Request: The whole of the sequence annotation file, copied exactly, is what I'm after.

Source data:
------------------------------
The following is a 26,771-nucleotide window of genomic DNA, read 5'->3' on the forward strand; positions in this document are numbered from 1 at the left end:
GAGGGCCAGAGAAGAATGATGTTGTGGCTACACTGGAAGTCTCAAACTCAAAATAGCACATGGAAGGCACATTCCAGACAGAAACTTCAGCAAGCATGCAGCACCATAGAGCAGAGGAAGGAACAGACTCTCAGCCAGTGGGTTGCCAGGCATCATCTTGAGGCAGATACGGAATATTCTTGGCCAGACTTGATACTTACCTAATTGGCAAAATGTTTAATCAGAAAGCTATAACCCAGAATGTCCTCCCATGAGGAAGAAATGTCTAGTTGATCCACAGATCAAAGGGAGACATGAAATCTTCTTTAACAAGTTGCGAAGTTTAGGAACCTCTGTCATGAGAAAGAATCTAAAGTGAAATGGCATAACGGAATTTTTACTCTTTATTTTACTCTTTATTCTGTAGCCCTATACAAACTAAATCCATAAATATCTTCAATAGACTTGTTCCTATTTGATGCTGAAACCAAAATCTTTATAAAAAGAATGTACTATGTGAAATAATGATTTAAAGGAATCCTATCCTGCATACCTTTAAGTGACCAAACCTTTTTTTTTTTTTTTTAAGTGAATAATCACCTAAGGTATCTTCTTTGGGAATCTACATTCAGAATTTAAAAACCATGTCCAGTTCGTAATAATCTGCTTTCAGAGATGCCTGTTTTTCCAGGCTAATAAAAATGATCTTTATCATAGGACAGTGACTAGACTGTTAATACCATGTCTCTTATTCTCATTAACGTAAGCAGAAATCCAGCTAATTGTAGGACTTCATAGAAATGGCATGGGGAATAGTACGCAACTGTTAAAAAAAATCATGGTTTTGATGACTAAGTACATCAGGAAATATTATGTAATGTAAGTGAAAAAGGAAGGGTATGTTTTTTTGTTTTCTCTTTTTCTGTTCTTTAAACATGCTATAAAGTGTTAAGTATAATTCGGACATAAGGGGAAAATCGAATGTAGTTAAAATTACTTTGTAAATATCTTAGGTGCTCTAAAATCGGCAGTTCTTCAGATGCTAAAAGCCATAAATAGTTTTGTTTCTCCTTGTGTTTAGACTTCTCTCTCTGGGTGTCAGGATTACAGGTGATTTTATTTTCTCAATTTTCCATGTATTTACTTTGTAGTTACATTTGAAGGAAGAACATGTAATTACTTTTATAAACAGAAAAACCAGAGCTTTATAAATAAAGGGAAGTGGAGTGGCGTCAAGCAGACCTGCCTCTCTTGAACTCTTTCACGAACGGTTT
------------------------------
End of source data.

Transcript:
The following is a 26,771-nucleotide window of genomic DNA, read 5'->3' on the forward strand; positions in this document are numbered from 1 at the left end:
GAGGGCCAGAGAAGAATGATGTTGTGGCTACACTGGAAGTCTCAAACTCAAAATAGCACATGGAAGGCACATTCCAGACAGAAACTTCAGCAAGCATGCAGCACCATAGAGCAGAGGAAGGAACAGACTCTCAGCCAGTGGGTTGCCAGGCATCATCTTGAGGCAGATACGGAATATTCTTGGCCAGACTTGATACTTACCTAATTGGCAAAATGTTTAATCAGAAAGCTATAACCCAGAATGTCCTCCCATGAGGAAGAAATGTCTAGTTGATCCACAGATCAAAGGGAGACATGAAATCTTCTTTAACAAGTTGCGAAGTTTAGGAACCTCTGTCATGAGAAAGAATCTAAAGTGAAATGGCATAACGGAATTTTTACTCTTTATTTTACTCTTTATTCTGTAGCCCTATACAAACTAAATCCATAAATATCTTCAATAGACTTGTTCCTATTTGATGCTGAAACCAAAATCTTTATAAAAAGAATGTACTATGTGAAATAATGATTTAAAGGAATCCTATCCTGCATACCTTTAAGTGACCAAACCTTTTTTTTTTTTTTTTAAGTGAATAATCACCTAAGGTATCTTCTTTGGGAATCTACATTCAGAATTTAAAAACCATGTCCAGTTCGTAATAATCTGCTTTCAGAGATGCCTGTTTTTCCAGGCTAATAAAAATGATCTTTATCATAGGACAGTGACTAGACTGTTAATACCATGTCTCTTATTCTCATTAACGTAAGCAGAAATCCAGCTAATTGTAGGACTTCATAGAAATGGCATGGGGAATAGTACGCAACTGTTAAAAAAAATCATGGTTTTGATGACTAAGTACATCAGGAAATATTATGTAATGTAAGTGAAAAAGGAAGGGTATGTTTTTTTGTTTTCTCTTTTTCTGTTCTTTAAACATGCTATAAAGTGTTAAGTATAATTCGGACATAAGGGGAAAATCGAATGTAGTTAAAATTACTTTGTAAATATCTTAGGTGCTCTAAAATCGGCAGTTCTTCAGATGCTAAAAGCCATAAATAGTTTTGTTTCTCCTTGTGTTTAGACTTCTCTCTCTGGGTGTCAGGATTACAGGTGATTTTATTTTCTCAATTTTCCATGTATTTACTTTGTAGTTACATTTGAAGGAAGAACATGTAATTACTTTTATAAACAGAAAAACCAGAGCTTTATAAATAAAGGGAAGTGGAGTGGCGTCAAGCAGACCTGCCTCTCTTGAACTCTTTCACGAACGGTTT